Do you have a ritual as a performer?
Stressing about the performance was a ritual. In recent years, I’ve learned to let that go and “clear my mind”. In essence, try and trick the mind into “forgetting” that you’re going to have to step onto stage and perform this character in front of hundreds in T-minus one minute. I learned that from Lim Yu Beng!
What keeps you up at night?
Tinkering with my PC. Doesn’t help with the eye bags or 10am rehearsal call times!
You’re throwing a dinner party for five guests – dead or alive, real or fictional. Whom would you invite?
Jerry Seinfeld, Seth Rogen, H.G Wells, Ann Kok and my mum!
What’s one of your pet peeves?
People who cut into queues and steal cabs. I know those are two pet peeves but it’s the same revulsion, see? The words and revenge fantasy dramas that play in my head when I see those things happen are… unprintable.
If you were entertaining a visitor from overseas, what’s the one place in Singapore you’d take them to?
If they could only visit just one place… I guess it would be my home. I seldom have guests, so it would mean I really treasured them. I’m as Singaporean as can be, no need to shuttle them to a place that has been designated as a representation of Singapore. I’ll represent my country myself!
What’s one thing you’ve done in the past year that you’ve never done before?
I recently got a chance to both direct a play and act in one in the same month with young & W!LD’s The Bald Soprano and Boeing Boeing! Achievement unlocked!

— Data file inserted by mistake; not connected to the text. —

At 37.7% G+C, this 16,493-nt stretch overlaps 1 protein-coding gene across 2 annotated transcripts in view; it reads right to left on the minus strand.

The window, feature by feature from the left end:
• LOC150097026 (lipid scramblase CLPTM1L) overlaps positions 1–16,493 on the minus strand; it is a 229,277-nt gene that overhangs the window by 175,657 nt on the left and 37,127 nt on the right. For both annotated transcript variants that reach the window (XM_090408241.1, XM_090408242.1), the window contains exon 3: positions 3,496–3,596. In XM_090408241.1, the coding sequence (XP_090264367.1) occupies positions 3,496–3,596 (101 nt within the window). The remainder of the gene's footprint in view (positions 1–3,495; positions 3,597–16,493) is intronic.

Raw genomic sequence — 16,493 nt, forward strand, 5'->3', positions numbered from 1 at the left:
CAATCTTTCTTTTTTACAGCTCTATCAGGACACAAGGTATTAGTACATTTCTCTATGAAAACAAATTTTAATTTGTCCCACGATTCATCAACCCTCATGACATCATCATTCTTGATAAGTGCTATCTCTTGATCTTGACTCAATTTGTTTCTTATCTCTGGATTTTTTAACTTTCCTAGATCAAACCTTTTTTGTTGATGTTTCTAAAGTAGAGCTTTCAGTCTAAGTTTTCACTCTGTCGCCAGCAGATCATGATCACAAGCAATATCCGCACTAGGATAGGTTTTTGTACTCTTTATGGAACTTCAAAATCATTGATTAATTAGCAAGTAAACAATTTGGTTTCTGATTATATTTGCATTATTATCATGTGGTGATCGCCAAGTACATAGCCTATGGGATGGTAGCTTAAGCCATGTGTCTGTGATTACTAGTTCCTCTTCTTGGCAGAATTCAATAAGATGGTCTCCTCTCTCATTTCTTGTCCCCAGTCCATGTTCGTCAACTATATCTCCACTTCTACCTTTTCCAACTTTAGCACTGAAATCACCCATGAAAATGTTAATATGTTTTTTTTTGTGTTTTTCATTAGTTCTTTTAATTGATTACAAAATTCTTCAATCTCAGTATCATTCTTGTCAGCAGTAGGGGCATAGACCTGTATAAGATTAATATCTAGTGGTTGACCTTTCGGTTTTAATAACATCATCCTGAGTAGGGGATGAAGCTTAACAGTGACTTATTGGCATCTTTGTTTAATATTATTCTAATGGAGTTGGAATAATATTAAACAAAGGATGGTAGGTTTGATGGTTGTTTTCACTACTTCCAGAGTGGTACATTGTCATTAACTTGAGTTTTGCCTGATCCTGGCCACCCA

Tell us about the theatrical experience that changed your life.
The one time I got to work with the late, great Krishen Jit for a production of Prelude to a Kiss around 2004 was both pivotal and formative. As a director, he was your saviour and collaborator, as well as your tormenter. The lessons I took from that have been unfolding and revealing themselves for years, as I gained experience and, well, hindsight.
If you could import something that you can’t get in Singapore, what would it be?
Mmmmm…. That’s a tough one. I want to say an Airsoft rifle because (a) It’s banned here! (b) I’ve always wanted one! (C’mon, Singapore customs! It’s a TOY!)
But a very close second would be, perhaps, the Japanese people’s social graces and public-mindedness, given that Singapore can sometimes be a cosmopolitan centre of very un-urbane rudeness and entitlement.